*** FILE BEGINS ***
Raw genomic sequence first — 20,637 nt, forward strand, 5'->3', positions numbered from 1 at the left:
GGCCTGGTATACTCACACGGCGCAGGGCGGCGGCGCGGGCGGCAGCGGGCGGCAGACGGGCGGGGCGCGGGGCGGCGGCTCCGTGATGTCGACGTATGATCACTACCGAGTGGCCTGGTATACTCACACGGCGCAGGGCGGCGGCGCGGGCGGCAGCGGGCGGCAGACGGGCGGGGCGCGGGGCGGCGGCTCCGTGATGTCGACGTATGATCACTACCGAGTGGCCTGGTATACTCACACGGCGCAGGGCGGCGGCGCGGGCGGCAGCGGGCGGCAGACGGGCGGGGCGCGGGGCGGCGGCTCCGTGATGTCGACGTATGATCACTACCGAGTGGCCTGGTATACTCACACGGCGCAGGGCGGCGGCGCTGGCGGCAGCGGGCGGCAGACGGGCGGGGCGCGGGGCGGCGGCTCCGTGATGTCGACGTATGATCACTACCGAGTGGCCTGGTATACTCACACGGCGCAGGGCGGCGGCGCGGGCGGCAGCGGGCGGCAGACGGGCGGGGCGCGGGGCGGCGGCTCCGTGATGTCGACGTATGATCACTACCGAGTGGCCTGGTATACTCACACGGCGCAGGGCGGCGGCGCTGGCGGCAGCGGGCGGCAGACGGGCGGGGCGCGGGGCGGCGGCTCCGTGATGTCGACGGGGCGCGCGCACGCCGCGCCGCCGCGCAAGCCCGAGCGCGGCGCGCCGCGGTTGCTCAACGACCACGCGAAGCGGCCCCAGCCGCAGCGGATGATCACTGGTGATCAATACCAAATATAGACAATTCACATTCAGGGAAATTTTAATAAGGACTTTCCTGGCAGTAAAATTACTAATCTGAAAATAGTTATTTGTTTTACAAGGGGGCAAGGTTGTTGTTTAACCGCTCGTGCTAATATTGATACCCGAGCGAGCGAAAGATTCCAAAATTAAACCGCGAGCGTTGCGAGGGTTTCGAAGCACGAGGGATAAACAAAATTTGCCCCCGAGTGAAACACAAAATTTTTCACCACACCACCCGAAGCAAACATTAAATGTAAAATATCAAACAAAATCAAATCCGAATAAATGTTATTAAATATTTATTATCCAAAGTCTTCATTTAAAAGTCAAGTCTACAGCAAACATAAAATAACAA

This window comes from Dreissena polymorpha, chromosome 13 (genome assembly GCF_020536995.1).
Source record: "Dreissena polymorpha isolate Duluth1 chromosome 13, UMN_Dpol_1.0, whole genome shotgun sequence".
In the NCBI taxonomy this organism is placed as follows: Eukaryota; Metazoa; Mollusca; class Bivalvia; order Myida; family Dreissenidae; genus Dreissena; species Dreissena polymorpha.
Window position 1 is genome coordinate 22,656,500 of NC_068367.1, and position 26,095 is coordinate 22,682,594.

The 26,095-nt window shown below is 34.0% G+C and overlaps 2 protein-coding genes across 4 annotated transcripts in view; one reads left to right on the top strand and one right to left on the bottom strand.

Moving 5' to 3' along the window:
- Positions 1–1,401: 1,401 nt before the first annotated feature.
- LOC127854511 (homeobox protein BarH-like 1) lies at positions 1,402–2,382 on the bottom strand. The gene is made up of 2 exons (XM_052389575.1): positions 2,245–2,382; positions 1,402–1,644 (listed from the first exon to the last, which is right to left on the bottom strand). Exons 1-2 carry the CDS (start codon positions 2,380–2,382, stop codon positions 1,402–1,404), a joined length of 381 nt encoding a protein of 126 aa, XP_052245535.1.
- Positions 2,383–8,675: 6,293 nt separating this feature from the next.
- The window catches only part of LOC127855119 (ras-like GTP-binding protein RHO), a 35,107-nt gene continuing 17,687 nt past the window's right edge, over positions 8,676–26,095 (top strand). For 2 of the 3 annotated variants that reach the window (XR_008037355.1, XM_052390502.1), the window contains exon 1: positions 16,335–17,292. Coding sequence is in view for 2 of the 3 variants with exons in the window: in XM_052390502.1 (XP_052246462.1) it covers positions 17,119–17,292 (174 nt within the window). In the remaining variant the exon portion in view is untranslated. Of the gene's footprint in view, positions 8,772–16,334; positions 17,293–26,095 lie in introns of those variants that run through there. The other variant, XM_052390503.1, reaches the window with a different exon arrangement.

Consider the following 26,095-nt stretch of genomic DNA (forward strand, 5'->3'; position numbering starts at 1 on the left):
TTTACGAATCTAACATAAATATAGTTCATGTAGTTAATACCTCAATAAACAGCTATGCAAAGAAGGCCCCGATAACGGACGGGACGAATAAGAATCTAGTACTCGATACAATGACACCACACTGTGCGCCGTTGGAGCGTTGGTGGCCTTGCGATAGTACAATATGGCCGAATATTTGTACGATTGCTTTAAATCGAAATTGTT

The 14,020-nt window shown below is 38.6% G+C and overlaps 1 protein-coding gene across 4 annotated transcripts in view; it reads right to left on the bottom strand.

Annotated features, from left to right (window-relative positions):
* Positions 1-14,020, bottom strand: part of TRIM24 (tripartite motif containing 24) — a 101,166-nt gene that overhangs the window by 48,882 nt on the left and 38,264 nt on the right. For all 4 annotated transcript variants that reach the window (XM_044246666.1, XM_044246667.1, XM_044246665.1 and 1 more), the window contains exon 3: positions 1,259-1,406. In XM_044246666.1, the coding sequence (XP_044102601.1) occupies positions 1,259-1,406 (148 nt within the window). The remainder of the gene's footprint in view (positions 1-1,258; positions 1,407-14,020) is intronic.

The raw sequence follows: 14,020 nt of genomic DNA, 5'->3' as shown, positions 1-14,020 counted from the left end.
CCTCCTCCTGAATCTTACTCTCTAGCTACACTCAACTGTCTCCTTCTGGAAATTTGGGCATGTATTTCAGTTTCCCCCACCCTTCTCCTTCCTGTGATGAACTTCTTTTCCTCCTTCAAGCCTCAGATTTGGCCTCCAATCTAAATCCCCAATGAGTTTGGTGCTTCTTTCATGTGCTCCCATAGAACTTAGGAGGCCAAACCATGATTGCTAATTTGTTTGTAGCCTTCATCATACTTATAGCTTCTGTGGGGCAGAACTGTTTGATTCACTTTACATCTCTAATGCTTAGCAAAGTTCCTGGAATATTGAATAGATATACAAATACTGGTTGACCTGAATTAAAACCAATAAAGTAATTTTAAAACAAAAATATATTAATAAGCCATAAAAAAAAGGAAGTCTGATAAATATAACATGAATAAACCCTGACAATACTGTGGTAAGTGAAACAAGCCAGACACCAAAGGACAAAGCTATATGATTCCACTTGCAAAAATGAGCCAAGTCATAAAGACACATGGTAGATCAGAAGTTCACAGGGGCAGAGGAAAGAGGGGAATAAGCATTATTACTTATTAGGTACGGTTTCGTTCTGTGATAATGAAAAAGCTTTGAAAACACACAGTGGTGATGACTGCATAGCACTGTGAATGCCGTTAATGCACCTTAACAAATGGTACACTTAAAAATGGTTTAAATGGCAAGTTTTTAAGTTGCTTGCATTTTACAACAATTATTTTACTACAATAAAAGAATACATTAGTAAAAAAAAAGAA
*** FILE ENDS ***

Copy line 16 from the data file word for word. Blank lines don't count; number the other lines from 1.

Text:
Annotated features, from left to right (window-relative positions):